Ruth and Don Layton sat at a table Wednesday discussing their battles against cancer. Mrs. Layton said 24 years ago she looked in a mirror and noticed a lump in her breast. The lump turned out to be cancerous. In 1989, a doctor discovered a suspicious area on her husband's chest X-ray, which turned out to be lung cancer.
"Togetherness can go too far," Layton said, smiling at his wife.
The Laytons were among several hundred guests at the third annual American Cancer Society's Survivor's Day celebration Wednesday evening at Andre's of Citrus Hills.
"The turnout is tremendous," said Candy Tamposi, president of the Citrus County Unit of the ACS. "We almost didn't have it this year because the volunteers were overburdened with other work, but I felt it was important for people to have an opportunity to get together and share their experiences."
And share they did. The room echoed with stories.
"I stopped smoking 17 years ago and had the feeling nothing like that could happen to me," Layton said. "People should absolutely have check-ups and should also think before they light up a cigarette."
Grace Bell, who has just begun her fight with the disease, said it is also important to have faith in your feelings. "I went to a local doctor who told me not to worry but I had a feeling something was wrong," she said. "I went home to New Hampshire and found out I did have cancer."
Bonnie Small, who had a mastectomy six years ago, talked with her friend Pat Paulsen who had the same surgery four years ago. Both women became volunteers after the good experiences they had with those who helped them after their surgery.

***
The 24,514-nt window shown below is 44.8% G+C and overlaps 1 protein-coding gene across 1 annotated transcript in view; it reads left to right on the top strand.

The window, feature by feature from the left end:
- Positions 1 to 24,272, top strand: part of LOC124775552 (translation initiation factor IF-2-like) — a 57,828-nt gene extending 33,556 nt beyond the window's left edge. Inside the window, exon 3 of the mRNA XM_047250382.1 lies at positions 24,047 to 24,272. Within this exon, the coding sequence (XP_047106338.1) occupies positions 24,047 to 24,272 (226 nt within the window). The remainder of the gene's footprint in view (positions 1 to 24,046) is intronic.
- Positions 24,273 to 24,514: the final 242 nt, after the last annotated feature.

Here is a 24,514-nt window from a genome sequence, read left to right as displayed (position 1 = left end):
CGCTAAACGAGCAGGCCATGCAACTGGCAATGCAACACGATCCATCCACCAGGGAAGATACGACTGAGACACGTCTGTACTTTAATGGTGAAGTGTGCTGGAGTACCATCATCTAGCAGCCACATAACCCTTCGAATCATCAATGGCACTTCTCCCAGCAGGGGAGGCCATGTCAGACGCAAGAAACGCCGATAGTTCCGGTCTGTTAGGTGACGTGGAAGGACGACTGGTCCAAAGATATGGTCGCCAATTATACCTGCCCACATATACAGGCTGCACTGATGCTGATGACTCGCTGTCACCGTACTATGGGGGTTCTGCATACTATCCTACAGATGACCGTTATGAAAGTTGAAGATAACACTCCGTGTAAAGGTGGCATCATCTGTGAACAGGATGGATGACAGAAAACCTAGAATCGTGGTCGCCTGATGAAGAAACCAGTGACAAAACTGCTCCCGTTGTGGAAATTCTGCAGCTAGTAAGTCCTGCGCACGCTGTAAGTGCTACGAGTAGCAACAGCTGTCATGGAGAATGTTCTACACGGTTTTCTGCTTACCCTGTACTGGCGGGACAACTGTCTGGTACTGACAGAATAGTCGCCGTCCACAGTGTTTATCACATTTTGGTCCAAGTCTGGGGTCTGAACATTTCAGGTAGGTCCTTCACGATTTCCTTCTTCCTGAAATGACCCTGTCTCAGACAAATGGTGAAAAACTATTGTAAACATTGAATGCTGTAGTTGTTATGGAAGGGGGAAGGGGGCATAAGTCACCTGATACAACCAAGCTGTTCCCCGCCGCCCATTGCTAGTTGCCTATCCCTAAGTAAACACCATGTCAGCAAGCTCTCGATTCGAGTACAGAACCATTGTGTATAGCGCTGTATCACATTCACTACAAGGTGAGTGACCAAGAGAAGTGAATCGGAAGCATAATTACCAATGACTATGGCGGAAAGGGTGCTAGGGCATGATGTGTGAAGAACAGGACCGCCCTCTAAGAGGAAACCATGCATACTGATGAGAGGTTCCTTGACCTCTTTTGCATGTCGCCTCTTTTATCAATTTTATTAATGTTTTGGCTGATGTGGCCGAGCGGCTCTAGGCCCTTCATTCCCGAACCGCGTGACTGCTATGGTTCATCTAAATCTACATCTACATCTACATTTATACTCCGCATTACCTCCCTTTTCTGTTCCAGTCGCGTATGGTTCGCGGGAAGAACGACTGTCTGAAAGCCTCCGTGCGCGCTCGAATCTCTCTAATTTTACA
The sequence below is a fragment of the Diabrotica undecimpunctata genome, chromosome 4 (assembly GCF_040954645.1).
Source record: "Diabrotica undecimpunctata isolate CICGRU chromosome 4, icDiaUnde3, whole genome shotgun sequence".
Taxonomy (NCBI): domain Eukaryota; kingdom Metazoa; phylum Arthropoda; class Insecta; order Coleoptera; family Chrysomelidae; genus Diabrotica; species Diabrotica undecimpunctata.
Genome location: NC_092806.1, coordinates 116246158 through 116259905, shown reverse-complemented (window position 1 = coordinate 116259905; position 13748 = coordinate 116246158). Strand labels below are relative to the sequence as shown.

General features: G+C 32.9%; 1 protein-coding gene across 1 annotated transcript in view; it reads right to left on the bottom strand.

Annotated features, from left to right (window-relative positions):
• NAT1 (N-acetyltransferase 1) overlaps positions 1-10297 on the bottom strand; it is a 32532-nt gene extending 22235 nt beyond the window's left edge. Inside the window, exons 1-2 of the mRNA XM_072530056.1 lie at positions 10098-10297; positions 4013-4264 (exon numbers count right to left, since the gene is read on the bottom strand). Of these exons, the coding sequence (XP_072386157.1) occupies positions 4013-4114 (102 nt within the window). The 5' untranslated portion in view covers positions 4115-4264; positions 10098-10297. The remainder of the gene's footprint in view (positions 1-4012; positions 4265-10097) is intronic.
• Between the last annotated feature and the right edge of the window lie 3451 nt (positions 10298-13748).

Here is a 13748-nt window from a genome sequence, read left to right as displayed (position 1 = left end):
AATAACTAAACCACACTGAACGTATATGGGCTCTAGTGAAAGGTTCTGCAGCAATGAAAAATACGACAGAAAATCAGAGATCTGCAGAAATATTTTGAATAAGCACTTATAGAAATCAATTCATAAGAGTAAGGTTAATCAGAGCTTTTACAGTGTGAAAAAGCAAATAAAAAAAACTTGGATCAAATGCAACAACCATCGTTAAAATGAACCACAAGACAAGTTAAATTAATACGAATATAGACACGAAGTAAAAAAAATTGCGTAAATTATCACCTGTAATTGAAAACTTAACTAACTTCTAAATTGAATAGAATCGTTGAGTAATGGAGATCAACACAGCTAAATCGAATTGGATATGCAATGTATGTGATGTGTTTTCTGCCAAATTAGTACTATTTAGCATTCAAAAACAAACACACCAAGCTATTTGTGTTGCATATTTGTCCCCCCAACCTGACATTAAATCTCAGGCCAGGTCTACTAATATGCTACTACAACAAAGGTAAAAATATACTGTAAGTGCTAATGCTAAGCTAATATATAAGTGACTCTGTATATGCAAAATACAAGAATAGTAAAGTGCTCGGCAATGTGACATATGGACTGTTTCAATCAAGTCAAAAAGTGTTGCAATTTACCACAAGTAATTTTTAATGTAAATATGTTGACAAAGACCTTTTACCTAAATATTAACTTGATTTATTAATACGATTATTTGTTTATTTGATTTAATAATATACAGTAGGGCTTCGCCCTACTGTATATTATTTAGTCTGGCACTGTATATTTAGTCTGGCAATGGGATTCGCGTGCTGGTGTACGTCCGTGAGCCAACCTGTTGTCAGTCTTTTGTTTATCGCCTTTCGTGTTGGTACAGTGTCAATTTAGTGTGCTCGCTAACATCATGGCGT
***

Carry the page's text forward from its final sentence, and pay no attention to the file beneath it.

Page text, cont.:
The two women stressed the importance of support groups for survivors of cancer.
"When I first found out I had cancer, I didn't want to talk to anyone," Ms. Paulsen said. "A woman came to me from the "Why Me?' group in Chicago and I thought she looked so good and wouldn't understand. When I found out she had already had a mastectomy, it gave me courage."
Ms. Small said sometimes the most important thing for women is to see another woman who has been through the ordeal looks good.
Dr. Jim Fuller, a speaker at the event, said he was more than a little surprised to be speaking as a member of the group. "Previous to 1989 I had no realization I'd be joining this group," he said. "In July of 1990 I had a tumor." Fuller was named the society's volunteer of the year.
Fuller stressed the importance of support and the changed outlook survivors experience. "Survivors of cancer are a group who can see deeper into life and appreciate friends and experiences more strongly," he said. "A catastrophe is something we should use."
An Inverness group named "Look Good, Feel Better" was honored for efforts to make patients feel better about their appearances.